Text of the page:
It is important to note that God did not use these men as a microphone. That is, these men were not merely conduits through which He spoke, without imparting any of themselves into the text. If they were merely microphones God used to channel His voice, then the styles would be uniform throughout. Even more important, the individual authors cannot have been said to be the authors of the text in any sense. For if Moses was just a passive instrument, then it would make no sense for Christ to refer to the command in Leviticus as having come from Moses.
On the other hand, 2 Peter clearly tells us to avoid the opposite extreme. The prophecies did not originate in the will of the men who wrote them down. It is God who carried them along. Thus, it is equally true to call the law the law of God and the law of Moses, and the Bible does so throughout.
How these two methods are synthesized together can be a bit of a mystery, but the Bible clearly teaches both aspects. It is ultimately my belief that this forms a pattern of compatibilism, demonstrating how God can predestine events and man can be completely responsible for the events that happen. Due to the importance of that topic, it will have its own chapter further along in the book.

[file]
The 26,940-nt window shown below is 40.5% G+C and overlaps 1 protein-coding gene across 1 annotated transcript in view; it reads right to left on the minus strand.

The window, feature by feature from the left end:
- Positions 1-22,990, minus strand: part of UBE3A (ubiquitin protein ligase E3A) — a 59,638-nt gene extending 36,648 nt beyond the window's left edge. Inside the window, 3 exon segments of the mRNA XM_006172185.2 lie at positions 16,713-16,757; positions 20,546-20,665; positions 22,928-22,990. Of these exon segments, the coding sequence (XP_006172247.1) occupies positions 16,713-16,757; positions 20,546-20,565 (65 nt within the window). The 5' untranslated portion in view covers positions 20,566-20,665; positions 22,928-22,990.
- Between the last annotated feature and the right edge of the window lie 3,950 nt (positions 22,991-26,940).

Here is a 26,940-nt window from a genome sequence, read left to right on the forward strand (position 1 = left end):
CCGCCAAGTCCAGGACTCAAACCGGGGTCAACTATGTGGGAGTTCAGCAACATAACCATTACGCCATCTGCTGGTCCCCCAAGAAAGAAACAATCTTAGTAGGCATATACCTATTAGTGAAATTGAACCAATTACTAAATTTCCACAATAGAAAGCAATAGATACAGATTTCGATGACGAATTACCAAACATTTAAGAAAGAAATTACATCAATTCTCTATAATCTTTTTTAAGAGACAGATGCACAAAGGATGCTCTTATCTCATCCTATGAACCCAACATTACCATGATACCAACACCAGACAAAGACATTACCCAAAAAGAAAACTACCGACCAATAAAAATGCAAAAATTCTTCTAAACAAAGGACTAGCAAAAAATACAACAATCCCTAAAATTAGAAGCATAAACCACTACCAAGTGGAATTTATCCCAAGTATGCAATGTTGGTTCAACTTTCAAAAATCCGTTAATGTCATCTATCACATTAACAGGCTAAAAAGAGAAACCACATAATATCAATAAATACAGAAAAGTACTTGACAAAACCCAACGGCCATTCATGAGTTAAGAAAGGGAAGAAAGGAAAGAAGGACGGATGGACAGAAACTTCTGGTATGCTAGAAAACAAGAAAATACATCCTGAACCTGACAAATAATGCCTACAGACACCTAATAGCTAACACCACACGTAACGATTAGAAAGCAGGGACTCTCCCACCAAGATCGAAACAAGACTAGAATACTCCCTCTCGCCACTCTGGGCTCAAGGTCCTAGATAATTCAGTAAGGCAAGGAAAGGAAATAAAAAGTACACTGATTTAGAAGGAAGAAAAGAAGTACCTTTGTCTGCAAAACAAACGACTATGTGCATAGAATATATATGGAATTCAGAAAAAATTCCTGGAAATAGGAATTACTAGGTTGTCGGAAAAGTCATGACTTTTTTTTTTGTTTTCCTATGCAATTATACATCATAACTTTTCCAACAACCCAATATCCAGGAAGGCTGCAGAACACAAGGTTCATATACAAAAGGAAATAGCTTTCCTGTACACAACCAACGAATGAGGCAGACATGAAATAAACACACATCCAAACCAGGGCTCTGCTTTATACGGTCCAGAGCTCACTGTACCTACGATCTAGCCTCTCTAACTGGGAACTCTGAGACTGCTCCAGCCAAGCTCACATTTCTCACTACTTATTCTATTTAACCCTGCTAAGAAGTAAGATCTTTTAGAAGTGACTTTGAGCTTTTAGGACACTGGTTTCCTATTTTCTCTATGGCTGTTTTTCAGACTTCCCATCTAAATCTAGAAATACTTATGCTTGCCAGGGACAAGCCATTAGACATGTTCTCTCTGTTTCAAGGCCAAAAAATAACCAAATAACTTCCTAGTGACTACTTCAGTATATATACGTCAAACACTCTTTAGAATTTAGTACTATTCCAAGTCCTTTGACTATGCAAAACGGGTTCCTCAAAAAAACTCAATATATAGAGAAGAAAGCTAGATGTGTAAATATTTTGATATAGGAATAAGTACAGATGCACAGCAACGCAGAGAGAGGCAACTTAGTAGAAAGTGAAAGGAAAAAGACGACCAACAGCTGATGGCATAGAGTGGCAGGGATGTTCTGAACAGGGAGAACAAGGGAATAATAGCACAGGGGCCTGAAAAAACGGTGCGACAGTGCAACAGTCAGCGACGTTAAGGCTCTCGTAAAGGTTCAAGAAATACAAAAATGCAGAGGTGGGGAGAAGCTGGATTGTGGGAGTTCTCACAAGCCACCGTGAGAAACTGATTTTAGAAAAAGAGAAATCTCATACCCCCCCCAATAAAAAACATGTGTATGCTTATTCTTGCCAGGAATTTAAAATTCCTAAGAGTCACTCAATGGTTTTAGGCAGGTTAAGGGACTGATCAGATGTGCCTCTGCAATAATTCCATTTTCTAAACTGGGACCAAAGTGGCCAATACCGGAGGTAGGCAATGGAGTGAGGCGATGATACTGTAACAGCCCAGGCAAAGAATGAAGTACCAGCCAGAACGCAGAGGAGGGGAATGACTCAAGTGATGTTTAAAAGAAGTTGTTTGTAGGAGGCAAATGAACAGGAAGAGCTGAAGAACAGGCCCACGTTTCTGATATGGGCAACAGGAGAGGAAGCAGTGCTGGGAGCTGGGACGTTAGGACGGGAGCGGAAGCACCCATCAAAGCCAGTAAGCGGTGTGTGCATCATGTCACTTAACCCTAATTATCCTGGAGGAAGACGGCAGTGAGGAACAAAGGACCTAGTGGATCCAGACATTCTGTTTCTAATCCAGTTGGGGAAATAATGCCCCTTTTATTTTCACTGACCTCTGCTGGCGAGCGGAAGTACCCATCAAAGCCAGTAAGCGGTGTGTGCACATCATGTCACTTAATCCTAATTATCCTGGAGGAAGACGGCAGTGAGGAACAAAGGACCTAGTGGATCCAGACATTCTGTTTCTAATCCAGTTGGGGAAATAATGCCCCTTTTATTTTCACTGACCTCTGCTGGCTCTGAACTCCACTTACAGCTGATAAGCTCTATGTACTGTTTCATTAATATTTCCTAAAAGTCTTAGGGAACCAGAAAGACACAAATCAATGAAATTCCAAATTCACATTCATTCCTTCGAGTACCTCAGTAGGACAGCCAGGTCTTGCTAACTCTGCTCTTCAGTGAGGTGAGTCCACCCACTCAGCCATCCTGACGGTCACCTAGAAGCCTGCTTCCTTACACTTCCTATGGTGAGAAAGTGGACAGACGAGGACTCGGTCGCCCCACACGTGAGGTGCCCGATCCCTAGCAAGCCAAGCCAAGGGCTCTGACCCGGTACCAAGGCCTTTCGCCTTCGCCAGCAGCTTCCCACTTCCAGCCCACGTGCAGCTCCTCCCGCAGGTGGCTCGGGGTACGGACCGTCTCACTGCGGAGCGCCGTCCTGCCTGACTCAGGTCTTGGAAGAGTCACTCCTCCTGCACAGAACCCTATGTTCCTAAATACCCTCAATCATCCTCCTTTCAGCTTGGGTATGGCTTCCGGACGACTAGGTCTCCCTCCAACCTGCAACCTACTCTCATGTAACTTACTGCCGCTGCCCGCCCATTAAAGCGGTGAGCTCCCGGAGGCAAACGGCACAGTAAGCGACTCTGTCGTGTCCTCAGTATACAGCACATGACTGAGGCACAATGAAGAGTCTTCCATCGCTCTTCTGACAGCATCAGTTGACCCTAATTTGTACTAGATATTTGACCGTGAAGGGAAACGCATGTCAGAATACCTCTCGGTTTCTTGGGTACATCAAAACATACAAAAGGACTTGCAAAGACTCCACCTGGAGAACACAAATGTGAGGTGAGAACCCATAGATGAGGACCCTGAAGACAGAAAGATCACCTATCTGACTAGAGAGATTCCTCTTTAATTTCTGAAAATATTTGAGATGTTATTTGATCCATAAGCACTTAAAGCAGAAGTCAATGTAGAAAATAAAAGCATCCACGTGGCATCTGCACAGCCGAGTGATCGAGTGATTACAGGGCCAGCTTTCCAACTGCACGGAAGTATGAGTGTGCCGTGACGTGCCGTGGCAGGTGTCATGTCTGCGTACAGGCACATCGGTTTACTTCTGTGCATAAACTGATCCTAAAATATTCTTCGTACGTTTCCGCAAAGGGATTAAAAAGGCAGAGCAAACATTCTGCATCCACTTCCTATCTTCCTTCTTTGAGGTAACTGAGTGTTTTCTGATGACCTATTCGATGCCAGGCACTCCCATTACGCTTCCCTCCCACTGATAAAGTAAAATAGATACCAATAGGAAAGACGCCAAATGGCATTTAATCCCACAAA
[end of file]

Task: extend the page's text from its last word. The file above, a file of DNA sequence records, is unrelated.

For now, we have reached the conclusion of our opening chapter. The rest of this work will be based on the foundation of Scripture. We trust that it is sufficient to provide us with all teaching, wisdom, and understanding of God, and that by studying the fullness of Scripture we will be made complete and adequate to do every good work. Therefore, it is to Scripture that all our final appeals must be made in any argument. It is to Scripture that we must submit our intuitions, acknowledging that if something in Scripture seems to contradict a deeply held intuition we have, Scripture (being breathed out from God) must be the true path. If you find yourself agreeing with that concept, then the rest of this work should bear much fruit. Otherwise, may it at least grant you a fuller understanding of my own position.